•  You can’t crit, penetrate, or trigger most of your passives if you glance.  Your glance rate is a function of your offense vs. your opponents defense.  You control two variables in this process.  The first is the QL level of your weapon training.  Having more skill points invested in a weapon passively improves your hit rate.  Second, your hit rate is a function of your gear’s glyphs and your passives.  Fixing your hit rate will often fix your build!
  •  Passives make or break a build and passives do NOT have to come from  your two equipped weapons.  Looking at our My First 60 builds, you will notice we have a couple of “favorite passives.”  Gnosis in the chaos line is a MUST HAVE in any early game weakened oriented build.  It’s a 1AP investment (literally cell one for chaos) and has a chance to proc any time you hit a weakened target.  Similarly, Dark Potency and Unholy Knowledge in the Blood inner wheel are awesome passives for an afflicted build.  In each case, even if you aren’t planning on using Chaos or Blood, picking up the right weakened or afflicted passive can really put some bang into your build.
  •  Every build will be beaten by at least one encounter out there.  If a specific encounter is hard for your build, use a different build.  As an example, our My First 60 tank build works nicely in many situations (albeit with a slow kill speed).  But, that build is hard-pressed to beat hard solo-encounters, like  the Archivist in the Dawning of the Endless Night quest.  I can do it (and I have), but the fight is a ridiculous load easier using the My First 60 survival (blade/claw) build.
  •  Don’t get too exotic, too soon.  There are some ridiculously exotic builds possible in TSW and those builds play amazingly well in end game.  I know there was at least one blood/AR TANK running nightmare dungeons in closed beta.  Don’t be misled, though, into thinking that you get all that flexibility right out of the box.  The more exotic the build, the more you need expensive passives from multiple weapon trees.  That takes a lot of AP investment, much more than a new player has available.  You are better off sticking to a straight forward role build early and then getting creative later.  
  • The decks provided by Funcom are not all optimized for end game and sometimes don’t necessarily blend together well for a new player using the deck as a target for their initial build.  In every case, the decks don’t use off-weapon passives.  This means they are missing some useful perks.  In other cases, taking an initial detour into a better survival build might give you faster AP gain to get to that desired deck, quicker (and with less frustration).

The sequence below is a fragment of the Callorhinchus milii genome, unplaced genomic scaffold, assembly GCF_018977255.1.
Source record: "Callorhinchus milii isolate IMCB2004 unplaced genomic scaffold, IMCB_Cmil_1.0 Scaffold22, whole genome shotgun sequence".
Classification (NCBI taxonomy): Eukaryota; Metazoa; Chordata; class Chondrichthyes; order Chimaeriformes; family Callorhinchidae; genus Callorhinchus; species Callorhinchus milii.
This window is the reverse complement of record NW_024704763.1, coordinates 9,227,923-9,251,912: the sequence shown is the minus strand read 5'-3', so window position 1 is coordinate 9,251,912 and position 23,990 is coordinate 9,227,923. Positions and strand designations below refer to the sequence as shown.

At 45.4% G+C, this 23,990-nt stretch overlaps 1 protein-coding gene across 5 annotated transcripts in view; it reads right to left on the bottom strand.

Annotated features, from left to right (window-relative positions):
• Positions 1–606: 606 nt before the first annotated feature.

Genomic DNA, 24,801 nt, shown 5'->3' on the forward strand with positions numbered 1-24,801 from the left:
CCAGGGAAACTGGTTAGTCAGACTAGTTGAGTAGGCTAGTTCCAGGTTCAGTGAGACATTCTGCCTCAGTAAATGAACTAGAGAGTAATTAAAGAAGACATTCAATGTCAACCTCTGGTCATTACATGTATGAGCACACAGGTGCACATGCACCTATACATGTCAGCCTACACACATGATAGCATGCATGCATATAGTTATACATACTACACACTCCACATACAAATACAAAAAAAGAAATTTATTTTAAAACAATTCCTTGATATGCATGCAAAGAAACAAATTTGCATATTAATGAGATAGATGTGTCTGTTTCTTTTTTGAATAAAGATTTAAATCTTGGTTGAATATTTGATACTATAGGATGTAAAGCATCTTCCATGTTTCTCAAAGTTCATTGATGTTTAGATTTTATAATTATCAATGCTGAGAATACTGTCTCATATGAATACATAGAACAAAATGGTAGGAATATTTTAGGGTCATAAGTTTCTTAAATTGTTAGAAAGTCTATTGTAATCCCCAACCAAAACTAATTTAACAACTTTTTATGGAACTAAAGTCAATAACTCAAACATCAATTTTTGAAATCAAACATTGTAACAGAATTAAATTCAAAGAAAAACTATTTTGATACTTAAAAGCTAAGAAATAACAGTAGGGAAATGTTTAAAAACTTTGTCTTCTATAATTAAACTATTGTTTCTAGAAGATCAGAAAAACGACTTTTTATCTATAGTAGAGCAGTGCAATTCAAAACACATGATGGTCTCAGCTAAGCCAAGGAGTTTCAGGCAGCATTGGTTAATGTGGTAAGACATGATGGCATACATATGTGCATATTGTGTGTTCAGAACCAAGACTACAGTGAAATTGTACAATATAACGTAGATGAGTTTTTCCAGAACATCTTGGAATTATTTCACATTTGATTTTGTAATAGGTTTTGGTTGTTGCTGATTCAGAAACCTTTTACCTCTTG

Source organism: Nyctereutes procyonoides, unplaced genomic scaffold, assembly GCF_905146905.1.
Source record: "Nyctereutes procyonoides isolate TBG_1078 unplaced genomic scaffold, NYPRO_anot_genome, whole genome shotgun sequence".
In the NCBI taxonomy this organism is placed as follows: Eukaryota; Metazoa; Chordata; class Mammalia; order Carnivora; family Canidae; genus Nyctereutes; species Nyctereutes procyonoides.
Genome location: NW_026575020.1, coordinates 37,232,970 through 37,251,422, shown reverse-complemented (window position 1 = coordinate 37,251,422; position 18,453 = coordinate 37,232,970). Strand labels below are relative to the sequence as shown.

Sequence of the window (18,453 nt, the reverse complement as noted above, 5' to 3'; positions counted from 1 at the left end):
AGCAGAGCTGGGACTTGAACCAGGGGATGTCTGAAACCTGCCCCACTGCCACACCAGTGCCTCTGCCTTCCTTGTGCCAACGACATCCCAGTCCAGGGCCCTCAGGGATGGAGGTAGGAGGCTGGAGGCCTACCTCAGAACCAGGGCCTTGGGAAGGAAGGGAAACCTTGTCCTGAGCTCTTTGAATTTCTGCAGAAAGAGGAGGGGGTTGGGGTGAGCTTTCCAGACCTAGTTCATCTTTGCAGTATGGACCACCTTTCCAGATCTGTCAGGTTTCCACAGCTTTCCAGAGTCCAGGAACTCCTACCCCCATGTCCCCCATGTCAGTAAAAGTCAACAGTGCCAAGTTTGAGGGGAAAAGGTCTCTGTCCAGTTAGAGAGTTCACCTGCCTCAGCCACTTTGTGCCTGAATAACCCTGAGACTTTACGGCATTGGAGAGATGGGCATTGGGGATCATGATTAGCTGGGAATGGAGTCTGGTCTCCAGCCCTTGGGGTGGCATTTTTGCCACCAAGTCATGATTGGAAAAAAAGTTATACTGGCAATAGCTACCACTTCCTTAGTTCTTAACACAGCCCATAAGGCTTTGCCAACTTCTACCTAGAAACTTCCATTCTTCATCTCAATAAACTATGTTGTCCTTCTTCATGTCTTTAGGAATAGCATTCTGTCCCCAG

Try to just play TSW, don’t treat it like a leveling treadmill that requires being reset if you make a mistake.  You will make some sub-optimal decisions, but don’t think of them as errors.  Think of them as detours on a path towards a better suite of builds.  Don’t let yourself get caught on the wrong side of the Build to Play, or Play to Build dilemma.

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4 Responses to Build to Play, or Play to Build?

  1. Kattymoo says:

    Excellent post! Loving the fact that there are no wrong choices that completely screw up a character, just different options for the future.

    Love the site!

  2. Kyle says:

    Thank you for this! I just started playing last night. My wife and father are playing, too. I was already stressing out about build choices, who would be getting what, etc.

    It sounds instead that, while complementary builds will benefit us as we play, we aren’t going to make disastrous decisions that make us start over.

    Appreciate you taking the time to write this.

  3. WrongNumber says:

    Eureka! I finally have a handle on builds. This piece is thoughtful, informative, and very well written. I consider this a “must read.” and will be sharing it with others. Many thanks!